; A Proposed Prevention Intervention for Nondrug-Dependent Drug Court Clients
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A Proposed Prevention Intervention for Nondrug-Dependent Drug Court Clients


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									Journal of Cognitive Psychotherapy: An International Quarterly
                                                                               Volume 24, Number 2 • 2010

 A Proposed Prevention Intervention for
 Nondrug-Dependent Drug Court Clients

                                  David DeMatteo, JD, PhD
                                             Drexel University

      A substantial body of research supports the effectiveness of drug courts in terms of reduc-
      ing drug use and criminal recidivism among drug-involved offenders. However, it is unclear
      whether drug courts are appropriate for all clients, most notably the sizeable portion of clients
      who do not have a diagnosable or clinically significant substance use disorder. For these cli-
      ents, drug court treatment may be ineffective or even contraindicated. Instead, best practice
      standards suggest that these clients would benefit from a prevention intervention designed to
      interrupt the acquisition of addictive behaviors. Unfortunately, such interventions have not
      been tested with adult offenders in drug courts. In this article, we describe a platform of cog-
      nitive and behavioral techniques that can potentially be used with nondrug-dependent drug
      court clients.

Keywords: drug courts; prevention; drug abuse; criminal justice

          ver the past 25 years, the criminal justice system has been flooded with increasingly
          larger numbers of drug-involved criminal offenders (Mumola & Karberg, 2006). Given
          the limited success of standard intervention approaches used with this population, such
as imprisonment and mandated substance abuse treatment, the demonstrated success of drug
courts has given the criminal justice system an empirically supported intervention that has since
been widely implemented. In short, a large and growing body of empirical research suggests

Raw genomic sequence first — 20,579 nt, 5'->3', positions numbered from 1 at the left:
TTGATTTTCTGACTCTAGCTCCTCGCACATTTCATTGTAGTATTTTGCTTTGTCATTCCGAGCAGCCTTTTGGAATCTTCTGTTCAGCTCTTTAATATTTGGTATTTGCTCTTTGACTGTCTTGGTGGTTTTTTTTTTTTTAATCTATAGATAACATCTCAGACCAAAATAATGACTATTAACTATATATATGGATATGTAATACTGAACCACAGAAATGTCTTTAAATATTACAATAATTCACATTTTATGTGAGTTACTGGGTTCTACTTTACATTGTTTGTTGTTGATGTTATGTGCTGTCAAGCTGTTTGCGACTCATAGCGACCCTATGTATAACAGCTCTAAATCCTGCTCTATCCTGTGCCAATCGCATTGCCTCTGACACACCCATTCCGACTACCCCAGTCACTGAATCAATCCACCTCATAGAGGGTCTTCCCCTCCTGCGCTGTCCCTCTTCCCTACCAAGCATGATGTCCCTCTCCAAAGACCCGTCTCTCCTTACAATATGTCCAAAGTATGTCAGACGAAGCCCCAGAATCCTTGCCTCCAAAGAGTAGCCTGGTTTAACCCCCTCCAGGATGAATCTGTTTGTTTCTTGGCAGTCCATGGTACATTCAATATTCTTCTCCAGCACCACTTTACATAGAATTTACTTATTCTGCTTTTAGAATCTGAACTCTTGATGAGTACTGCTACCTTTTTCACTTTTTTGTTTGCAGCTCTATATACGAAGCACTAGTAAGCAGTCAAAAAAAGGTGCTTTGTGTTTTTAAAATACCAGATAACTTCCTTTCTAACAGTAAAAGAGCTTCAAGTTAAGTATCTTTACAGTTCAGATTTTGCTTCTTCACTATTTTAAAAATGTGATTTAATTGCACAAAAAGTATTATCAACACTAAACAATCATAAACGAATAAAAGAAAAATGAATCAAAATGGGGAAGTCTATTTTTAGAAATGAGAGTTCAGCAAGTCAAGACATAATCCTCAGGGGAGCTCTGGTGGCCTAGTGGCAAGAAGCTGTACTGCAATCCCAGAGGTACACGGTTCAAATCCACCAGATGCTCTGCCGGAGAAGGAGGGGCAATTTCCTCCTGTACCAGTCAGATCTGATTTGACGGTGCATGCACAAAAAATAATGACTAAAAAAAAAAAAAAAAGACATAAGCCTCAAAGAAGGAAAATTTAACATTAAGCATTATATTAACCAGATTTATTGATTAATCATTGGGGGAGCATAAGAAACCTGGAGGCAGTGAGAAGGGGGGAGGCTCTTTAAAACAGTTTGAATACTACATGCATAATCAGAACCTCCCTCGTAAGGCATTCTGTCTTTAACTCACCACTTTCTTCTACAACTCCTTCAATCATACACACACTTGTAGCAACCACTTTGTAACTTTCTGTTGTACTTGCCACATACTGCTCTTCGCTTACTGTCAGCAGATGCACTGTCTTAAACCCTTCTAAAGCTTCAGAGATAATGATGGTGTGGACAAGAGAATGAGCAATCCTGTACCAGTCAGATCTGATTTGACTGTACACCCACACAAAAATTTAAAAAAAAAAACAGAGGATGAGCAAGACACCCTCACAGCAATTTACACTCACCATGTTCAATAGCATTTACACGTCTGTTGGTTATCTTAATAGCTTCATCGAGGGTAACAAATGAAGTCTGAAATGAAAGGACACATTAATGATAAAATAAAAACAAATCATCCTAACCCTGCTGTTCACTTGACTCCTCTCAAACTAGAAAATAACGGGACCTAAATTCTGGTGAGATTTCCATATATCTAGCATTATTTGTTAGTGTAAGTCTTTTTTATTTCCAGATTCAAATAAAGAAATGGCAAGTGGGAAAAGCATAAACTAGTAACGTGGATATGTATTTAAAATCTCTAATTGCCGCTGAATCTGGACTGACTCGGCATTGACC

that drug courts are outperforming all other strategies that have been used with drug-involved
offenders in terms of reducing criminal recidivism and relapse to drug use (e.g., Government
Accountability Office, 2005; Marlowe, DeMatteo, & Festinger, 2003).
      As drug courts continue to proliferate across the United States, researchers have begun ask-
ing more nuanced and sophisticated questions about the appropriateness of the one-size-fits-
all treatment approach used in most drug court programs. Of note, there is reason to question
whether standard drug court treatment is appropriate for drug court clients who do not have a
diagnosable or clinically significant substance use disorder (Kleiman et al., 2003; see DeMatteo,
Marlowe, & Festinger, 2006). The drug court model assumes that all clients are addicted to drugs,
and the intensive treatment approach is designed for drug-dependent clients who are exhibiting
the clinical symptoms of addiction. Needless to say, this approach may not be clinically appropri-
ate for nondrug-dependent clients. Compounding the problem is the absence of an appropriately
tailored intervention for drug court clients with less severe drug problems.
      The purpose of this article is to describe a prevention intervention designed for drug court
clients who do not have a diagnosable or clinically significant drug use problem. After examin-
ing the nexus between drug use and crime, this article discusses the two competing treatment

104                                                          © 2010 Springer Publishing Company
                                                                              DOI: 10.1891/0889-8391.24.2.104
                                                                          Prevention Intervention   105

approaches that have historically been used with drug-involved criminal offenders. As will be
discussed, both approaches have met with limited success. Next, this ar
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